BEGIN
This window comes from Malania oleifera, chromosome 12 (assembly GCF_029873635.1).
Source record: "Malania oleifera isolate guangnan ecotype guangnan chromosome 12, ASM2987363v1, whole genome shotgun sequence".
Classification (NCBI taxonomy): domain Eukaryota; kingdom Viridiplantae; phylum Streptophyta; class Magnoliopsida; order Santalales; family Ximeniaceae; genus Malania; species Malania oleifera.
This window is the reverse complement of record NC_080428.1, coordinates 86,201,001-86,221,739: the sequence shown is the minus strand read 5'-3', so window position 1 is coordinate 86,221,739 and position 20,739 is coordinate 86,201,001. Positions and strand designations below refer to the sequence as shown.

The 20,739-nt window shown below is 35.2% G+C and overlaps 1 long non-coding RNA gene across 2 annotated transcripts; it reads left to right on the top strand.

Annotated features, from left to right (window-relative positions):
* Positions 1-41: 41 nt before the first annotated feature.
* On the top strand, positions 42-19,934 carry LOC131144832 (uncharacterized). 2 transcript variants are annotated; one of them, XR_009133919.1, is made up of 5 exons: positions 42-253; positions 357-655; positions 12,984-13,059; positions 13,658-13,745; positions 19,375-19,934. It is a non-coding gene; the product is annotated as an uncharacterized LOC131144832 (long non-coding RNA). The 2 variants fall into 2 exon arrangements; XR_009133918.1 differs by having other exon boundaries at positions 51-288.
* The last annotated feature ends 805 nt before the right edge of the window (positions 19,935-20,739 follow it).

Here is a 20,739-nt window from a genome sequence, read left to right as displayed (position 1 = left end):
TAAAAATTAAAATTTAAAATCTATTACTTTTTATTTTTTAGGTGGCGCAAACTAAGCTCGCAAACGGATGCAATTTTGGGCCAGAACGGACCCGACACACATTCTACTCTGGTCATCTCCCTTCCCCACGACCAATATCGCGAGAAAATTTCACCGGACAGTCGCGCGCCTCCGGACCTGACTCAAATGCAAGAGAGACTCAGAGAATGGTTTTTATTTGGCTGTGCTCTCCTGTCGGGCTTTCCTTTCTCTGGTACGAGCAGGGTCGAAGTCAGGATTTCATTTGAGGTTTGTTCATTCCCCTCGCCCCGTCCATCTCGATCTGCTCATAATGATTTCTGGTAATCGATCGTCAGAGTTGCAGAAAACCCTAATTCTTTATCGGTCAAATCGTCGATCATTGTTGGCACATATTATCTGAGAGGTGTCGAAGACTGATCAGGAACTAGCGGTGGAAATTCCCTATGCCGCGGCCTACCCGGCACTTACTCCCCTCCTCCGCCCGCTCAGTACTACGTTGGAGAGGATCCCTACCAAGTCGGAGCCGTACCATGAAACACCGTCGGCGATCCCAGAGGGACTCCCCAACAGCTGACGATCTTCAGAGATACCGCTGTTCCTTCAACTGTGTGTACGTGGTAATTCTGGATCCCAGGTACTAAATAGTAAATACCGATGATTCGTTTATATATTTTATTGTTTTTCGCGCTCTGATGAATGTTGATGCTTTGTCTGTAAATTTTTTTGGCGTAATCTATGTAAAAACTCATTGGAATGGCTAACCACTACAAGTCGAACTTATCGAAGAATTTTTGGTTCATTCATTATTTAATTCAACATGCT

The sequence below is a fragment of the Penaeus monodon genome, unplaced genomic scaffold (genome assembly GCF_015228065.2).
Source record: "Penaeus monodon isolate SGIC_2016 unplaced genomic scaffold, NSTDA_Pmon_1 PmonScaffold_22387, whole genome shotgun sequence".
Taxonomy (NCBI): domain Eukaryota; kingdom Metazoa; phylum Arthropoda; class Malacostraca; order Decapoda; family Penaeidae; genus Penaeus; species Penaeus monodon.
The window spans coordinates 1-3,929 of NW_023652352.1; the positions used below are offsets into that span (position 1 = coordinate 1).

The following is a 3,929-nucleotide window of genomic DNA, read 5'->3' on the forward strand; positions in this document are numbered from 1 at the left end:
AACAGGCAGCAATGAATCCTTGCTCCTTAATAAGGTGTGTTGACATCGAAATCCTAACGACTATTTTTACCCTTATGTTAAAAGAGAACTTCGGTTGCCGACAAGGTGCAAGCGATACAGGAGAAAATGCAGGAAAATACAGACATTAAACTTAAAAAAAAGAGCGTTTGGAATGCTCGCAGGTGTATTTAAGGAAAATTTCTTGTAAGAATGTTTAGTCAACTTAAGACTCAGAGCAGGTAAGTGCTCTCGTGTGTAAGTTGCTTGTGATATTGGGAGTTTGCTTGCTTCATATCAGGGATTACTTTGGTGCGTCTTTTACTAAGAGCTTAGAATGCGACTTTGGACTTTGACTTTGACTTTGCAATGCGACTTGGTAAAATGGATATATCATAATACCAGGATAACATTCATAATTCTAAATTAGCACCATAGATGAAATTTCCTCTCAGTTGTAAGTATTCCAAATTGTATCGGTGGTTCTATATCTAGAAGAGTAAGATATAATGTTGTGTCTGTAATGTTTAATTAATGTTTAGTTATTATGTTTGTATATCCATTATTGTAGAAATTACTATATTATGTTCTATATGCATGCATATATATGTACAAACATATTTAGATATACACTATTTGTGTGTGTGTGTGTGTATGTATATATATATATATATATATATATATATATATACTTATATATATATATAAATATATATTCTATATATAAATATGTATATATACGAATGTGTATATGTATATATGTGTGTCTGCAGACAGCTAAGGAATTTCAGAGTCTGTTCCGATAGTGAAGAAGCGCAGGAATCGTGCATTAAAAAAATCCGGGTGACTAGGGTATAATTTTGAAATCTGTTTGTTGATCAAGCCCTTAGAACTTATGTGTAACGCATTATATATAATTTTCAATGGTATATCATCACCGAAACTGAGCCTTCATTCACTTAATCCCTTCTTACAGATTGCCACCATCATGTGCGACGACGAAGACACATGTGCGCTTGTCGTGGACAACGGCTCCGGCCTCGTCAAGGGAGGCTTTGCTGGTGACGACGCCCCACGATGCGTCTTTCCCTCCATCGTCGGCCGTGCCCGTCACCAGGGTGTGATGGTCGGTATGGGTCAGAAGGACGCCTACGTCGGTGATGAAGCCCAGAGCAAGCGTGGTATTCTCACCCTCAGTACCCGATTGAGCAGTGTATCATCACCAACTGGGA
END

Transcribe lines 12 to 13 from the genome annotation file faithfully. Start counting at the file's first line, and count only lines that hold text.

The sequence below is a fragment of the Penaeus monodon genome, unplaced genomic scaffold (genome assembly GCF_015228065.2).
Source record: "Penaeus monodon isolate SGIC_2016 unplaced genomic scaffold, NSTDA_Pmon_1 PmonScaffold_22387, whole genome shotgun sequence".